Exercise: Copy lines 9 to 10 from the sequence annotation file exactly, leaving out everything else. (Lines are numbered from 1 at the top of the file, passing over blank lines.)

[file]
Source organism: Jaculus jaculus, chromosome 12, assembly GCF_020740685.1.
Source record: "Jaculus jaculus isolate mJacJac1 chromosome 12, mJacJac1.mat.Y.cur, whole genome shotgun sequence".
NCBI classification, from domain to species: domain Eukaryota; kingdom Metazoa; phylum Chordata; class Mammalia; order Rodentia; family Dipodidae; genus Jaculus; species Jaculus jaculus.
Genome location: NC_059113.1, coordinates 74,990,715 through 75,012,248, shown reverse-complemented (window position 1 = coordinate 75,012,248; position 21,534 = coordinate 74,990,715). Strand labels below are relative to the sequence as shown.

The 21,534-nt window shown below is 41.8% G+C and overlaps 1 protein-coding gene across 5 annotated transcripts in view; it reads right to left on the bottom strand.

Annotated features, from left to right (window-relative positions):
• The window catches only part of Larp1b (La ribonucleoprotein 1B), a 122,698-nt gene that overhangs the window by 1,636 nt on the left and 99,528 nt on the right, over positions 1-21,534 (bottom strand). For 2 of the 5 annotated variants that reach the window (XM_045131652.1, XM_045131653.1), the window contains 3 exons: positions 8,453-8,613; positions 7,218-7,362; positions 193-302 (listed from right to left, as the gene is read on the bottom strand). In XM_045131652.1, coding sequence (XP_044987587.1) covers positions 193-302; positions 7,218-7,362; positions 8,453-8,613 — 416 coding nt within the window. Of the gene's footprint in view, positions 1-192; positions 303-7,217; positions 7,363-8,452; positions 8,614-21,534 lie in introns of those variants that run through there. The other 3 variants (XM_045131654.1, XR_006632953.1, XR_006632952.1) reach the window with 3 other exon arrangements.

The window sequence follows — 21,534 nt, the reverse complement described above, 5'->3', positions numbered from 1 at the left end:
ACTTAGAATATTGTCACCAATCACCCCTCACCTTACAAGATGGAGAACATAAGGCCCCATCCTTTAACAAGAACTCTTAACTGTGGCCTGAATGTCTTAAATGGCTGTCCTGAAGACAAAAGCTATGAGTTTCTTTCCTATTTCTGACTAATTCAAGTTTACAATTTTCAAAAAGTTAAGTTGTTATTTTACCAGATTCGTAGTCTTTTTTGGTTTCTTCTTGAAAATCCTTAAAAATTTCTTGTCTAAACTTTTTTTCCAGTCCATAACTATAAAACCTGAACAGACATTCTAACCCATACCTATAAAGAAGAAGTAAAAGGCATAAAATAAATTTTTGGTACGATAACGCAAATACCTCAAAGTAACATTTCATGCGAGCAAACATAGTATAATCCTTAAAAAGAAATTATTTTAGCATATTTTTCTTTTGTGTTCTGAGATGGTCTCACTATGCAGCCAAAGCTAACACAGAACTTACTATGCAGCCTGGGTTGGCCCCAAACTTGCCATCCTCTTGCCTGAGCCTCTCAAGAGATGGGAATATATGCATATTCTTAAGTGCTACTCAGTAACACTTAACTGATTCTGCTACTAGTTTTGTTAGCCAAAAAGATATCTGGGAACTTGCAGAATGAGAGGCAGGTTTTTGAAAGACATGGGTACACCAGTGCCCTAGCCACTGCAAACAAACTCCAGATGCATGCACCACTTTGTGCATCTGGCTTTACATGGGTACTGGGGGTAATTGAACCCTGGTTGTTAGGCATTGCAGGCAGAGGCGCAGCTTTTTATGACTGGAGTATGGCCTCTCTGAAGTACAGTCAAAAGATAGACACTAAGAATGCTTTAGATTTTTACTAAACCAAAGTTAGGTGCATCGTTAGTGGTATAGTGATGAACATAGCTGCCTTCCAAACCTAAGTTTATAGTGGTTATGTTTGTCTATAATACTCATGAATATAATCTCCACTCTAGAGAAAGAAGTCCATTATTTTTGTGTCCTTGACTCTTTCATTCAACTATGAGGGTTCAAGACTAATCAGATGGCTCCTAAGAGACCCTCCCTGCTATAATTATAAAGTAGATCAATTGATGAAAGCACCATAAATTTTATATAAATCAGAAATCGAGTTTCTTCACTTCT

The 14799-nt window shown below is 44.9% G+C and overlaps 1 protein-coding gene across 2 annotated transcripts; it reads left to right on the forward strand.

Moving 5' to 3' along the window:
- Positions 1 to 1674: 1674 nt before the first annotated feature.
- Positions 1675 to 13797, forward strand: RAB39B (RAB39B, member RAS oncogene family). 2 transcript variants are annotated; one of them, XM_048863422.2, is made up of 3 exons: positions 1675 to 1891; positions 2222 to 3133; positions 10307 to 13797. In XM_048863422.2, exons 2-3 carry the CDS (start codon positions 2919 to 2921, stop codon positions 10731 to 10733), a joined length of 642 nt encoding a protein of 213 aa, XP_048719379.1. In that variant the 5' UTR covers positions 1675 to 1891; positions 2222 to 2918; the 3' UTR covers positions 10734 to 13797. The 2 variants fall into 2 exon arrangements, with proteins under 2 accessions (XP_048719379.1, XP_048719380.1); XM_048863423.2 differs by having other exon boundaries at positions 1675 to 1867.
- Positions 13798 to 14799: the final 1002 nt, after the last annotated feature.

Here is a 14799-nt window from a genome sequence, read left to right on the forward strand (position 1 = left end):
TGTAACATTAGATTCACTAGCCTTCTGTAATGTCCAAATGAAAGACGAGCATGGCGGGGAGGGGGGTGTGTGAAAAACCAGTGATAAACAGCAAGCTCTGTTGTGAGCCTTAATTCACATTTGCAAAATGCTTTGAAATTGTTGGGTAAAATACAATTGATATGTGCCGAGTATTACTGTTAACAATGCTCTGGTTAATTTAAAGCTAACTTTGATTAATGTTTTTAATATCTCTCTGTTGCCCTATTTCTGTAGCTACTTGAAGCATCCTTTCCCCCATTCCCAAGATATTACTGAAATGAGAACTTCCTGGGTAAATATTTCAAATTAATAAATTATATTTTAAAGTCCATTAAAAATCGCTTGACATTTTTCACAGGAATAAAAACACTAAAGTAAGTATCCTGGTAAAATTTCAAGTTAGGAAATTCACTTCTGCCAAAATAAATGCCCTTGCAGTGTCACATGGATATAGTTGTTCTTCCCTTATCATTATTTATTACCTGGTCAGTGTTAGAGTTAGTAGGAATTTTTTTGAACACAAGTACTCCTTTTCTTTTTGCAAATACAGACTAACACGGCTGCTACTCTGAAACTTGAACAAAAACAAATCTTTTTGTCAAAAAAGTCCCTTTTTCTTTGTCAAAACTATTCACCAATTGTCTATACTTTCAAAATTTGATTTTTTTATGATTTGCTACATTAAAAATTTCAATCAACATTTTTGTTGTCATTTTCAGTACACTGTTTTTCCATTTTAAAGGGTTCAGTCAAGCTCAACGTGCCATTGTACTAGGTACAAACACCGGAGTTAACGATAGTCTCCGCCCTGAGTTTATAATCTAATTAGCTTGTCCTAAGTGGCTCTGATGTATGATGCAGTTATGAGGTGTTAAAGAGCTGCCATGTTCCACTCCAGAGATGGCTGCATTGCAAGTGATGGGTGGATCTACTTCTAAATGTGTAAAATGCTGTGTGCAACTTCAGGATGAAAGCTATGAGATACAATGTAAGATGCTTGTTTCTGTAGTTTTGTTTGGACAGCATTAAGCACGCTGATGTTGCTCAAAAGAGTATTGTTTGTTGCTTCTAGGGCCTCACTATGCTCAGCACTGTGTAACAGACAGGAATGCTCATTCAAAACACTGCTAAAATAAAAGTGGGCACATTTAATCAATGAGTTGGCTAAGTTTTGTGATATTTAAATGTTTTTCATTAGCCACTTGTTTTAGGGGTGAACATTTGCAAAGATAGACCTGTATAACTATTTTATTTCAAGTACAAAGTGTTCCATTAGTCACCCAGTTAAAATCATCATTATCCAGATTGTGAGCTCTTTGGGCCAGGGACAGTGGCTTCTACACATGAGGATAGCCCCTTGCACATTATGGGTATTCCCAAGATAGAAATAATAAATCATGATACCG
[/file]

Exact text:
ACTTAGAATATTGTCACCAATCACCCCTCACCTTACAAGATGGAGAACATAAGGCCCCATCCTTTAACAAGAACTCTTAACTGTGGCCTGAATGTCTTAAATGGCTGTCCTGAAGACAAAAGCTATGAGTTTCTTTCCTATTTCTGACTAATTCAAGTTTACAATTTTCAAAAAGTTAAGTTGTTATTTTACCAGATTCGTAGTCTTTTTTGGTTTCTTCTTGAAAATCCTTAAAAATTTCTTGTCTAAACTTTTTTTCCAGTCCATAACTATAAAACCTGAACAGACATTCTAACCCATACCTATAAAGAAGAAGTAAAAGGCATAAAATAAATTTTTGGTACGATAACGCAAATACCTCAAAGTAACATTTCATGCGAGCAAACATAGTATAATCCTTAAAAAGAAATTATTTTAGCATATTTTTCTTTTGTGTTCTGAGATGGTCTCACTATGCAGCCAAAGCTAACACAGAACTTACTATGCAGCCTGGGTTGGCCCCAAACTTGCCATCCTCTTGCCTGAGCCTCTCAAGAGATGGGAATATATGCATATTCTTAAGTGCTACTCAGTAACACTTAACTGATTCTGCTACTAGTTTTGTTAGCCAAAAAGATATCTGGGAACTTGCAGAATGAGAGGCAGGTTTTTGAAAGACATGGGTACACCAGTGCCCTAGCCACTGCAAACAAACTCCAGATGCATGCACCACTTTGTGCATCTGGCTTTACATGGGTACTGGGGGTAATTGAACCCTGGTTGTTAGGCATTGCAGGCAGAGGCGCAGCTTTTTATGACTGGAGTATGGCCTCTCTGAAGTACAGTCAAAAGATAGACACTAAGAATGCTTTAGATTTTTACTAAACCAAAGTTAGGTGCATCGTTAGTGGTATAGTGATGAACATAGCTGCCTTCCAAACCTAAGTTTATAGTGGTTATGTTTGTCTATAATACTCATGAATATAATCTCCACTCTAGAGAAAGAAGTCCATTATTTTTGTGTCCTTGACTCTTTCATTCAACTATGAGGGTTCAAGACTAATCAGATGGCTCCTAAGAGACCCTCCCTGCTATAATTATAAAGTAGATCAATTGATGAAAGCACCATAAATTTTATATAAATCAGAAATCGAGTTTCTTCACTTCT

The 14799-nt window shown below is 44.9% G+C and overlaps 1 protein-coding gene across 2 annotated transcripts; it reads left to right on the forward strand.